Against the backdrop of a global equity sell-off and dropping oil prices, Russian markets panicked for a second consecutive day Friday plunging to a 2011 record low at speeds reminiscent of the 2008 crisis.
The benchmark MICEX closed down 4.48 percent Friday at 1327.19, adding momentum to a decline of 7.82 percent the previous day. The dollar-denominated RTS fell 5.18 percent, closing at 1315.95. Thursday had seen RTS dive 8.61 percent, its biggest drop since February 2009.
Moscow's bourses have retreated in the last week by 16 percent and 12 percent, respectively, leaving most stocks hovering around levels not seen since mid-2010.
"It's desperate selling," said Alexander Zakharov, head of international sales at Finam. "No one wants to catch the falling knife."
Analysts predicted that Prime Minister Vladimir Putin's announcement that he would stand for the presidency Saturday would have little immediate effect on current stock trends.
The equity tailspin in recent days has mirrored what occurred in early August as fears about political dithering in Washington, the U.S. credit rating downgrade by Standard and Poor's and a burgeoning sovereign debt crisis in Europe took hold.
"I do not expect any market reaction to the news [of Putin's candidacy] — investors are more concerned about global events and the weakening oil price," Troika Dialog's chief strategist Chris Weafer wrote in a note.
Thursday's dive on bourses around the world was precipitated by a warning from the Federal Reserve about the U.S. economy and pessimistic comments from the World Bank and the International Monetary Fund.
"Since the beginning of August, the talk of the town has been that we're heading for the next recession," Finam's Zakharov said.
Oil prices have headed downward in recent days alongside speculation that the much-anticipated double-dip recession for the global economy might be around the corner.
Urals crude — the benchmark for Russian oil — declined to $106.68 a barrel Friday, its lowest level since Aug. 19 and its seventh consecutive day fall. It has dropped a total of 9.3 percent over the course of last week.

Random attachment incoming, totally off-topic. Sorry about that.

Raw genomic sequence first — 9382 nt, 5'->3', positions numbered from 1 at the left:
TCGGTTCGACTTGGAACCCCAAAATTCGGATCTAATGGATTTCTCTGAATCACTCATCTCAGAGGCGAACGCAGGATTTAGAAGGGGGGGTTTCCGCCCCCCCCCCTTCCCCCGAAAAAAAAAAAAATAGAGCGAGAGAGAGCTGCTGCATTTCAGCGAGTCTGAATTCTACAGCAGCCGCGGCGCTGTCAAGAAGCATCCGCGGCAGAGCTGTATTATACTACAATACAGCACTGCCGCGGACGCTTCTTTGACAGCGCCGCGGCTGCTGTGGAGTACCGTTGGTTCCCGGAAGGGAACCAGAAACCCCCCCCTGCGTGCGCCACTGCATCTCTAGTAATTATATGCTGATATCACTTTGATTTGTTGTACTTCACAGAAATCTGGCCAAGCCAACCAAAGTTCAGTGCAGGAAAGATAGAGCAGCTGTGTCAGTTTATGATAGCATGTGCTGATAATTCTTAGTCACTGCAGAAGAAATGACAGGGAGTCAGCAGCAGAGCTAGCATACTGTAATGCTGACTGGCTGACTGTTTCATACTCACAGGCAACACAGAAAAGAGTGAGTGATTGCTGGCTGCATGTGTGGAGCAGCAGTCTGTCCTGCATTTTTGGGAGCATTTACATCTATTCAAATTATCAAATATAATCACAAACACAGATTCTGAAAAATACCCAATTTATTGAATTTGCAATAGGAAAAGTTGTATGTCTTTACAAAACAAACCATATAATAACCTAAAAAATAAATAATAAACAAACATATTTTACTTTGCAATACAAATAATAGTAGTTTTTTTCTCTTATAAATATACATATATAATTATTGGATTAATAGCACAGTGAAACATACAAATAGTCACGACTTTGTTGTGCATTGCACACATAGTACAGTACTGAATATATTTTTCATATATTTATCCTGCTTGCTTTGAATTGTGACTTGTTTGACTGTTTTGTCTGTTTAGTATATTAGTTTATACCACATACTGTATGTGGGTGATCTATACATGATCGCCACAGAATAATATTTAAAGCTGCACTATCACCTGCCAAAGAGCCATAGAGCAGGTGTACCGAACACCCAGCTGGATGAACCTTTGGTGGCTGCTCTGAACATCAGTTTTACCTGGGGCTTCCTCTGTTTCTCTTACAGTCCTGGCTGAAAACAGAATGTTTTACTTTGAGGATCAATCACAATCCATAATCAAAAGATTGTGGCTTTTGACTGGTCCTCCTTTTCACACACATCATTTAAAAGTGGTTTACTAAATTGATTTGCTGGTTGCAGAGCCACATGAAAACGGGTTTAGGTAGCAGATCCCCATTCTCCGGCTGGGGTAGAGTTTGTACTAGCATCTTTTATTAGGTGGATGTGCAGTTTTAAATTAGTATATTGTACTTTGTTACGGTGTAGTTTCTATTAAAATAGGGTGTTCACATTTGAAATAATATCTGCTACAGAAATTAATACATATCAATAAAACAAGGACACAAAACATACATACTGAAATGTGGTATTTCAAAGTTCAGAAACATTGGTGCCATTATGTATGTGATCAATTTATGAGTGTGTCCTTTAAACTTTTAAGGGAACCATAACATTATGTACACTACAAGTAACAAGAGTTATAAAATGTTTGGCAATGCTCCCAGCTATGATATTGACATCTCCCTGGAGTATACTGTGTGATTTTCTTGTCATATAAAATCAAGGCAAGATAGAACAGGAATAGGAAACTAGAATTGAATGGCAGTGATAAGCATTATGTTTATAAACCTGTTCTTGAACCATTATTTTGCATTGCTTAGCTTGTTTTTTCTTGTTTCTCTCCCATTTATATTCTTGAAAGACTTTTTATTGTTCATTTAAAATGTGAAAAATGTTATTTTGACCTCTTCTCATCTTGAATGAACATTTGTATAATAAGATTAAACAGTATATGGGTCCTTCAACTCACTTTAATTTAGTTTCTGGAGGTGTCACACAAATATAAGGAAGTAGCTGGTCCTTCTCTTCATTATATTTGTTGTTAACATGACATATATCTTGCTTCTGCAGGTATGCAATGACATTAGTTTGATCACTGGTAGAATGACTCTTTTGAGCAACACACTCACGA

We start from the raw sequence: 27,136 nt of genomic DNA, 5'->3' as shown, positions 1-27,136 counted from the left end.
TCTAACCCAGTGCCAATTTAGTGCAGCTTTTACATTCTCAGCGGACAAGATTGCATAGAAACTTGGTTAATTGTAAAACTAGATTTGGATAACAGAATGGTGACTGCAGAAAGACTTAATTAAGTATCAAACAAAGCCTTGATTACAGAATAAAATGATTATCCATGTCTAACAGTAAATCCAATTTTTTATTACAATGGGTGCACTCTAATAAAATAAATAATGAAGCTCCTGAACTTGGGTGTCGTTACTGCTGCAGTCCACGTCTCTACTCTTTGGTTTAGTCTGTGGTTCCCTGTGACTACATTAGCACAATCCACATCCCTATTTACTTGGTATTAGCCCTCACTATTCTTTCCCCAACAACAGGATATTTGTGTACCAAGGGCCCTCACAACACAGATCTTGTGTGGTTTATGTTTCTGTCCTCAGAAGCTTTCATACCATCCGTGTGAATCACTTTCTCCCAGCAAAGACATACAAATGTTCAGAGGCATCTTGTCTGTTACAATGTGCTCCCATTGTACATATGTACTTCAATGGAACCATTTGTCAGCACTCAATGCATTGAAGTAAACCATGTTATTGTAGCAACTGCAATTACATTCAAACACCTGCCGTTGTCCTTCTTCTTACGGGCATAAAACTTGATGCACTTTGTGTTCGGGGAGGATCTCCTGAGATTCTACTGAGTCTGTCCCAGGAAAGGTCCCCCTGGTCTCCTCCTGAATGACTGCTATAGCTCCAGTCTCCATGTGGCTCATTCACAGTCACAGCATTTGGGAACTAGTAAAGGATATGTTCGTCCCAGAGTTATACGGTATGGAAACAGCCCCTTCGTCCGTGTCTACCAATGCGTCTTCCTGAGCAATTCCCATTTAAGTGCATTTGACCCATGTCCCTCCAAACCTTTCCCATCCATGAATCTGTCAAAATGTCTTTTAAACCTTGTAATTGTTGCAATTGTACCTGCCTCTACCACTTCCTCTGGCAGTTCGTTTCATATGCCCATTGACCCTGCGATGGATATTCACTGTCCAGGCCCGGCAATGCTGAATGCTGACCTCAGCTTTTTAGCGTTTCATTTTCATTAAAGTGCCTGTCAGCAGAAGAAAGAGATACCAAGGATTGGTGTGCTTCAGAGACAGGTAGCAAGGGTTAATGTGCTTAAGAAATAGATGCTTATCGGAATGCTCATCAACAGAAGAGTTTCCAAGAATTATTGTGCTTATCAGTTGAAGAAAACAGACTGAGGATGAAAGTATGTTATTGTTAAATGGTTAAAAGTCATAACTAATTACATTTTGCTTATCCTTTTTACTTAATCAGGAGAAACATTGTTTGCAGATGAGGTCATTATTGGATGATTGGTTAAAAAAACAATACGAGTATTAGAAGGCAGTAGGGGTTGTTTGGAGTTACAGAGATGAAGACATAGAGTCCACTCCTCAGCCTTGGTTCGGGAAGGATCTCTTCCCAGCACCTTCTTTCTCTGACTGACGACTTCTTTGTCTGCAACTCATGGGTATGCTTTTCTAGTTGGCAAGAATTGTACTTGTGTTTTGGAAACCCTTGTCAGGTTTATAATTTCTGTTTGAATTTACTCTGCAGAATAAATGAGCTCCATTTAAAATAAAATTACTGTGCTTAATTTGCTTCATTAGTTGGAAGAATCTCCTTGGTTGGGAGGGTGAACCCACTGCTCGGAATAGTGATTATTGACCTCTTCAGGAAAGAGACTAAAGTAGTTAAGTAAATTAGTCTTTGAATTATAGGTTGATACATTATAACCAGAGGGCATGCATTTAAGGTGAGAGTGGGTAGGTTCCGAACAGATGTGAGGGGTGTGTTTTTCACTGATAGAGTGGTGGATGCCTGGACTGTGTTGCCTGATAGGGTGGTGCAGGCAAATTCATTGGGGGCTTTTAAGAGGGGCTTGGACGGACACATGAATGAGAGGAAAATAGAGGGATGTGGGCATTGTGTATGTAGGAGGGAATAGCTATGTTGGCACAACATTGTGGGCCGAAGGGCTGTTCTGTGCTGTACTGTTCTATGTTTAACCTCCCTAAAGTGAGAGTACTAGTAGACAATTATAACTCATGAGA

The markets in Russia — which is reliant on the energy industry for 14 percent of its gross domestic product — have long been closely linked to the oil price.
"If we have a slowdown in either the U.S. or European economies, it will have a direct impact — oil prices coming down will be very, very bad for Russia," said James Cook, founder of the Aurora Russia investment fund.
Russia is traditionally hit hard in a sell-off because investors view it as more risky — oil dependence being one of the reasons — than other emerging markets. Russia has been the leading country for capital outflows for the third week running, according to a VTB Capital research note.
European and U.S. markets pared earlier losses late Friday, taking some comfort from a G20 statement that its policymakers were committed to a robust response to the economic turmoil. In London, the FTSE 100 closed up 0.5 percent.
Analysts said a Russian rebound was possible going into next week, but that it would be nothing more than a rebound and the general trend was downward.
The ruble extended its weeklong decline Friday, closing against the dollar at 32.05 and against the euro at 43.35. It dropped 9 kopeks against the euro-dollar basket, putting its weekly slide at 3.8 percent.
Aurora's Cook singled out the European financial situation as a primary cause. Countries such as Greece and Spain are grappling with potential default, and there were reports on Friday that the European Union was seeking to speed up the process of recapitalizing smaller banks.
"The situation in Europe is breeding more and more uncertainty in the market," he said. "Whenever investors have uncertainty it creates more and more volatility."
Investors are looking for reassurance from politicians, many of whom were gathered last week and over the weekend in the United States for meetings of the United Nations, IMF and World Bank.
Finance Minister Alexei Kudrin said late Friday in Washington that Russia was acutely aware of its vulnerability to global market shocks, and that the world was facing up to a decade of lost growth, Bloomberg reported.
Deputy Economic Development Minister Stanislav Voskresensky said Russia was more "mentally prepared" to deal with a global economic crisis than in 2008.